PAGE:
CBS

The third(!) season premiere of Under The Dome begins by doubling down on the confusion that has become its stock in trade. Following a comically unhelpful recap of the story so far, we find ourselves in the tunnels under Chester’s Mill, where most of the residents have gathered to follow Melanie “home.” In this case, home appears to be a fluffy cloud, but when Barbie steps onto it, he finds himself covered in goo. Now everyone is outside the dome, which crackles with purple-pink energy and collapses. Barbie goes back into Chester’s Mill and finds Big Jim impaled on a stick and Julia and Junior likewise dead. Then suddenly he’s in Yemen running a black ops hostage rescue. This all happens in the first five minutes, despite the showrunners’ pre-season assurances that this episode would be a good place for first-time viewers to drop in. It’s nice to know they still have a sense of humor.

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The first new episode, “Move On,” does settle down a bit after that initial eightball of dangerously pure and uncut Dome. Barbie’s Yemen adventure at first appears to be a flashback, but then it turns out Hunter the Hacker is working with him, so it must be a flash-forward. Except that’s not quite right, either: Barbie and much of the rest of the cast have found themselves in the Matrix. Their real bodies are in cocoons down in the tunnels, but in their minds, a year has passed since their escape from the dome. Life has gone back to normal in Chester’s Mill, and a memorial service is scheduled for those lost during the doming.

The only people left in the real-world Chester’s Mill are Julia, Junior, and Big Jim, still alive despite becoming completely irredeemable last season. He hasn’t exactly turned over a new leaf, as he proves by shooting his own son in the shoulder, but he’s almost the voice of reason now that he’s realized the dome is nothing but bad news. Once he lets Julia and Junior go pursue the others into the tunnels, it’s amusing to see that he’s finally gotten what he really wanted: to be the only man alive in Chester’s Mill. (He doesn’t even have time for the dog.)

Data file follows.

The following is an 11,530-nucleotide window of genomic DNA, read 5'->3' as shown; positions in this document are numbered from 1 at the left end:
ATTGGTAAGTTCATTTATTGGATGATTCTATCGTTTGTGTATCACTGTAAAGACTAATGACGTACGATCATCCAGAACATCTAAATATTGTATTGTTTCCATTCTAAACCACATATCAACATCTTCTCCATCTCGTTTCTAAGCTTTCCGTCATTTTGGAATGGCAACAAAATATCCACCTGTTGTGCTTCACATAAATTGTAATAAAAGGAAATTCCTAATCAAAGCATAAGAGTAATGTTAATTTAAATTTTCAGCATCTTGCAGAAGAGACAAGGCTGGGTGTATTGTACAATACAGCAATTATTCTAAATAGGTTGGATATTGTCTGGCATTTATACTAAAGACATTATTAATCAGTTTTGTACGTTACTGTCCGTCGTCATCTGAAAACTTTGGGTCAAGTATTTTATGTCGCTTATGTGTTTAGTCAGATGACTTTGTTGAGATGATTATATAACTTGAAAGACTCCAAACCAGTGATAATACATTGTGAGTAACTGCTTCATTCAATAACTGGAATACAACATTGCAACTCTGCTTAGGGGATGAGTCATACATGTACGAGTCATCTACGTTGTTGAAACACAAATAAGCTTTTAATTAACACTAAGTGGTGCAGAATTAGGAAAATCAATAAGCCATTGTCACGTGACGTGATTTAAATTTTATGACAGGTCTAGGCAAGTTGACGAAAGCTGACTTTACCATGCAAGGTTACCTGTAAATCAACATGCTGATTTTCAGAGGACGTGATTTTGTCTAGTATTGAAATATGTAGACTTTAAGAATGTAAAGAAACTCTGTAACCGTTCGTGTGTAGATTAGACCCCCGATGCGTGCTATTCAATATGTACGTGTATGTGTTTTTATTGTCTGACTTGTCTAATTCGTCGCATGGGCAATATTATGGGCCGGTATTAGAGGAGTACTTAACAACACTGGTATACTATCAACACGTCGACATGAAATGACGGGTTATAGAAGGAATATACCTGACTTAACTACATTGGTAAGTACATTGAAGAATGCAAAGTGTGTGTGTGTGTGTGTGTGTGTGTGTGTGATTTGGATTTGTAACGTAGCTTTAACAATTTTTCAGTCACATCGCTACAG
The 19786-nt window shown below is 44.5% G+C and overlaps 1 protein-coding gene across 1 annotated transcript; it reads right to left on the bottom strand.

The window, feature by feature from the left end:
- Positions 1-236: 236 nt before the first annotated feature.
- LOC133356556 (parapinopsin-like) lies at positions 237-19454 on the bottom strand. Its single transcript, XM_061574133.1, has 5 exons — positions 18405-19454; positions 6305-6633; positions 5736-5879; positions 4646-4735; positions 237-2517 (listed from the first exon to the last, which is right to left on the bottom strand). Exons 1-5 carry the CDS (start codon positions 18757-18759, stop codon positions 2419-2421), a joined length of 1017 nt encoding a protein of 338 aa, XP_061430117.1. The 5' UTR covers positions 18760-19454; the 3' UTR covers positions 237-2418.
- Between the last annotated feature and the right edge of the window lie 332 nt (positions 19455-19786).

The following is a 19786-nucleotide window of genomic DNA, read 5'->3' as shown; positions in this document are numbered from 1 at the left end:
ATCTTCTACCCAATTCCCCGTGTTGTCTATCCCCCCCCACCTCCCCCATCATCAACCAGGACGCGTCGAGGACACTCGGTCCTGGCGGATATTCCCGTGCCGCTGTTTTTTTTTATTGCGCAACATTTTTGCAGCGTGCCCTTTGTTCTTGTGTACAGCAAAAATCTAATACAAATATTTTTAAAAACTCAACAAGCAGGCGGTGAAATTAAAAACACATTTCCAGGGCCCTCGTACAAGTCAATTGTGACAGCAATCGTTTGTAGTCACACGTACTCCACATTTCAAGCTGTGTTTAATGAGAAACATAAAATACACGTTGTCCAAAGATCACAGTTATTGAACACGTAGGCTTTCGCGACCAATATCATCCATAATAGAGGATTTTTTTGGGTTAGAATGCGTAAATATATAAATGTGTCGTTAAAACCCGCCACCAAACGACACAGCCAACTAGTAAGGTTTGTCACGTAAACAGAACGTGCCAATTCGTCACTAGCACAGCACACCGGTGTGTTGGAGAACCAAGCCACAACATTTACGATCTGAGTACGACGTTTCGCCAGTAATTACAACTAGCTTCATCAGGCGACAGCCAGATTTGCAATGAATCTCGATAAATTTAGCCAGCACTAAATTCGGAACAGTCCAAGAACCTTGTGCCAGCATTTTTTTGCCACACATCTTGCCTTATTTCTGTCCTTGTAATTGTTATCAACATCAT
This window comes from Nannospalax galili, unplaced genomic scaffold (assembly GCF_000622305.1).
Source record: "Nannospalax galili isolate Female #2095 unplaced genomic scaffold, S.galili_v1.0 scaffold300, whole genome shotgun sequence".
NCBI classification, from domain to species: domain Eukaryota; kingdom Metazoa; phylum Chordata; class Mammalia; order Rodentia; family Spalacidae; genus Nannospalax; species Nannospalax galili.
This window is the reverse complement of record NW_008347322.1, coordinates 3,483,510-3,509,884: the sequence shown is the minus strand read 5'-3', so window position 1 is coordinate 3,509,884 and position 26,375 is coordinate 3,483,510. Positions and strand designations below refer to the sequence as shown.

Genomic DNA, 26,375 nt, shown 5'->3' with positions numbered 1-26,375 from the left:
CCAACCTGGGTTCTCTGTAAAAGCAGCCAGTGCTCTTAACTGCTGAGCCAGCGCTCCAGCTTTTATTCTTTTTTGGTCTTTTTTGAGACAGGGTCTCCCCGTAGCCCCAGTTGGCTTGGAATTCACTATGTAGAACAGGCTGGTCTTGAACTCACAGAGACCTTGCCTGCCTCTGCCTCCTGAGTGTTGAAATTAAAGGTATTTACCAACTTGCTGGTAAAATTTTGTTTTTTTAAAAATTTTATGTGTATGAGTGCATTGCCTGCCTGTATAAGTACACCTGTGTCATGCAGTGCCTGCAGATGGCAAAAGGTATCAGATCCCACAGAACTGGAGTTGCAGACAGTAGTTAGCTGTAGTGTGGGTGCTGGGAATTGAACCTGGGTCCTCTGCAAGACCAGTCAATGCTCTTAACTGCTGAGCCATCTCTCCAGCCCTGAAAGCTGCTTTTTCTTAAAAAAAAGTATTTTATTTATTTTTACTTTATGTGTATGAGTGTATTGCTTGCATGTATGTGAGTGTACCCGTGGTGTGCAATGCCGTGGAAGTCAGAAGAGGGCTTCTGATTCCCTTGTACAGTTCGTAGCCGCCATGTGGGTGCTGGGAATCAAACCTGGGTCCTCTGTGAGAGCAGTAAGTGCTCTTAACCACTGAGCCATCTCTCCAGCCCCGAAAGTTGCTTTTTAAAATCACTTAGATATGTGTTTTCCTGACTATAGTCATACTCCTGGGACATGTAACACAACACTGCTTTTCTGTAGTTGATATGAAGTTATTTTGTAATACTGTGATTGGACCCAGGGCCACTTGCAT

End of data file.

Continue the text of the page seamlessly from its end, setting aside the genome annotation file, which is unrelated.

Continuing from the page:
The first hour, “Move On,” is entertaining in a ”mirror universe” kind of way, with Norrie now a party-hearty sorority girl, Uncle Sam in jail for killing Angie, and Barbie now involved with new character Eva (Kylie Bunbury). Marg Helgenberger joins the cast as Christine Price, a FEMA trauma specialist who is obviously not really that given her omnipresence and seeming omniscience. This is all derivative, of course, cribbing from The Matrix and (as always) Lost, but this show is always more fun when it leans into its sci-fi elements.

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The second hour, “But I’m Not,” is more like business as usual. For one thing, that damn egg is back for what is, with any luck, the final time. We do get an explanation for it, of sorts: 25 years earlier, a meteor shower brought many eggs to Earth, but this is the only one that survived intact. Don Barbara, who you may dimly recall is the shadowy government guy who is father to both Melanie and Barbie, brings the egg back into the dome via the secret root cellar that empties out into the lake (it’s funny how all this nonsense comes back to you as you’re watching). Alas, this isn’t really Melanie but some sort of alien-Melanie, so she chokes him out and takes the egg back to the tunnel of cocoons.

Julia stumbles upon Melanie powering up the egg and it looks like she’s a goner, but Big Jim shows up to save the day and smash the egg, releasing everyone from their slimy cocoons. It’s an admittedly creepy visual, but as with last season’s detour to Zenith, it cuts short an intriguing development in order to restore the status quo. Presumably the powers behind the dome created this alternate reality in order to fast-forward the characters through their psychological baggage (Joe’s grief over Angie, Sam’s need to make amends, Junior’s anger toward his father), but it plays like a narrative fast-forward as well. Here’s hoping there’s actually a plan for the rest of the way this time, because restoring “normality” under the dome could make for long season indeed.

Stray observations

  • First laugh of the season: Barbie’s voice-over telling us the dome came down “three weeks ago.” How time flies when you’re having fun!
  • On that note, the “one year later” gimmick at least provides cover for Joe suddenly looking 25 years old, but how is that going to work now that we’re back to the “real” time frame and only three weeks have passed since the series premiere?
  • As soon as it became apparent that Skater Dude was going to have more than a couple of lines of dialogue, I kind of figured he was a goner.
  • Barbie: “To be honest, Ben, I remember very little about you.” It’s funny because it’s true.
  • I didn’t have time to check this, but I could swear Julia’s wound switched legs between episodes. Can anyone confirm or deny?
  • “It’s like you’re trapped under a dome and you don’t even know it.” Nice analogy, Norrie.
  • Hilarious visual of the week: Junior fighting a swarm of butterflies with a flare.

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